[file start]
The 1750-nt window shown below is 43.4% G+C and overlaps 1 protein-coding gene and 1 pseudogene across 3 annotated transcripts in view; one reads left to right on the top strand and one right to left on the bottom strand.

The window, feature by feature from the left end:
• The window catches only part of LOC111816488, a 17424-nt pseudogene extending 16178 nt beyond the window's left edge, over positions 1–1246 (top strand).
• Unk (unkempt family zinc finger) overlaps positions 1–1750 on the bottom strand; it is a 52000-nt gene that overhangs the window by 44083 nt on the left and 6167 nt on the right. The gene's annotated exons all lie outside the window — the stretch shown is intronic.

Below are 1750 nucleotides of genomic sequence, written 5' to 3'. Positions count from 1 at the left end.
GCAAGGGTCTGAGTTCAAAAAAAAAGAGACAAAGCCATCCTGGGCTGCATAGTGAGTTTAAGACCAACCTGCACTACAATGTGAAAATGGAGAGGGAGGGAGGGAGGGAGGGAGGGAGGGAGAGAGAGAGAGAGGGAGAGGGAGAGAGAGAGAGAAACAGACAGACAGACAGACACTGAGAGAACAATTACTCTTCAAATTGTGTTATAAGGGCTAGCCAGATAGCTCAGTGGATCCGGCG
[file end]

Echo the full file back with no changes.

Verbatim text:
The 1750-nt window shown below is 43.4% G+C and overlaps 1 protein-coding gene and 1 pseudogene across 3 annotated transcripts in view; one reads left to right on the top strand and one right to left on the bottom strand.

The window, feature by feature from the left end:
• The window catches only part of LOC111816488, a 17424-nt pseudogene extending 16178 nt beyond the window's left edge, over positions 1–1246 (top strand).
• Unk (unkempt family zinc finger) overlaps positions 1–1750 on the bottom strand; it is a 52000-nt gene that overhangs the window by 44083 nt on the left and 6167 nt on the right. The gene's annotated exons all lie outside the window — the stretch shown is intronic.

Below are 1750 nucleotides of genomic sequence, written 5' to 3'. Positions count from 1 at the left end.
GCAAGGGTCTGAGTTCAAAAAAAAAGAGACAAAGCCATCCTGGGCTGCATAGTGAGTTTAAGACCAACCTGCACTACAATGTGAAAATGGAGAGGGAGGGAGGGAGGGAGGGAGGGAGGGAGAGAGAGAGAGAGGGAGAGGGAGAGAGAGAGAGAAACAGACAGACAGACAGACACTGAGAGAACAATTACTCTTCAAATTGTGTTATAAGGGCTAGCCAGATAGCTCAGTGGATCCGGCG